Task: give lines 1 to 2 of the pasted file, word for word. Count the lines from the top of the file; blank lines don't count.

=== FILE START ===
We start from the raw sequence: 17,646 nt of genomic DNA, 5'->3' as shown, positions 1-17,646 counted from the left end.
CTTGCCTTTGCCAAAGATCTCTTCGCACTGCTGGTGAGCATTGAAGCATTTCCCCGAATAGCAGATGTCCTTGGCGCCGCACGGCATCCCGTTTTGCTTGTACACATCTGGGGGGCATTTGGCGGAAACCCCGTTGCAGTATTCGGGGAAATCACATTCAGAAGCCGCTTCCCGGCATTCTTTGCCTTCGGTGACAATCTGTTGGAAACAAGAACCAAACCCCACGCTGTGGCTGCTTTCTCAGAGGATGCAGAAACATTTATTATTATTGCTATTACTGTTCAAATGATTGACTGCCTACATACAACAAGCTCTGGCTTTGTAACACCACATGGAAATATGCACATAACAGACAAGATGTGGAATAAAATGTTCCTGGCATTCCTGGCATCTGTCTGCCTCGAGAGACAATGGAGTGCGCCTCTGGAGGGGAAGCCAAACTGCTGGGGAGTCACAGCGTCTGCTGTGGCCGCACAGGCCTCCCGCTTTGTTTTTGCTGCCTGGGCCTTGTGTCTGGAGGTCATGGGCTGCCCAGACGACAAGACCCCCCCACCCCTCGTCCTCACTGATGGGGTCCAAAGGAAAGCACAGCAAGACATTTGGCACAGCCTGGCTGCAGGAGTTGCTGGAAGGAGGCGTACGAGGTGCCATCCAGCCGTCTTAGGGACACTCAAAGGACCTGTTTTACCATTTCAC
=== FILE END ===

We start from the raw sequence: 17,646 nt of genomic DNA, 5'->3' as shown, positions 1-17,646 counted from the left end.
CTTGCCTTTGCCAAAGATCTCTTCGCACTGCTGGTGAGCATTGAAGCATTTCCCCGAATAGCAGATGTCCTTGGCGCCGCACGGCATCCCGTTTTGCTTGTACACATCTGGGGGGCATTTGGCGGAAACCCCGTTGCAGTATTCGGGGAAATCACATTCAGAAGCCGCTTCCCGGCATTCTTTGCCTTCGGTGACAATCTGTTGGAAACAAGAACCAAACCCCACGCTGTGGCTGCTTTCTCAGAGGATGCAGAAACATTTATTATTATTGCTATTACTGTTCAAATGATTGACTGCCTACATACAACAAGCTCTGGCTTTGTAACACCACATGGAAATATGCACATAACAGACAAGATGTGGAATAAAATGTTCCTGGCATTCCTGGCATCTGTCTGCCTCGAGAGACAATGGAGTGCGCCTCTGGAGGGGAAGCCAAACTGCTGGGGAGTCACAGCGTCTGCTGTGGCCGCACAGGCCTCCCGCTTTGTTTTTGCTGCCTGGGCCTTGTGTCTGGAGGTCATGGGCTGCCCAGACGACAAGACCCCCCCACCCCTCGTCCTCACTGATGGGGTCCAAAGGAAAGCACAGCAAGACATTTGGCACAGCCTGGCTGCAGGAGTTGCTGGAAGGAGGCGTACGAGGTGCCATCCAGCCGTCTTAGGGACACTCAAAGGACCTGTTTTACCATTTCAC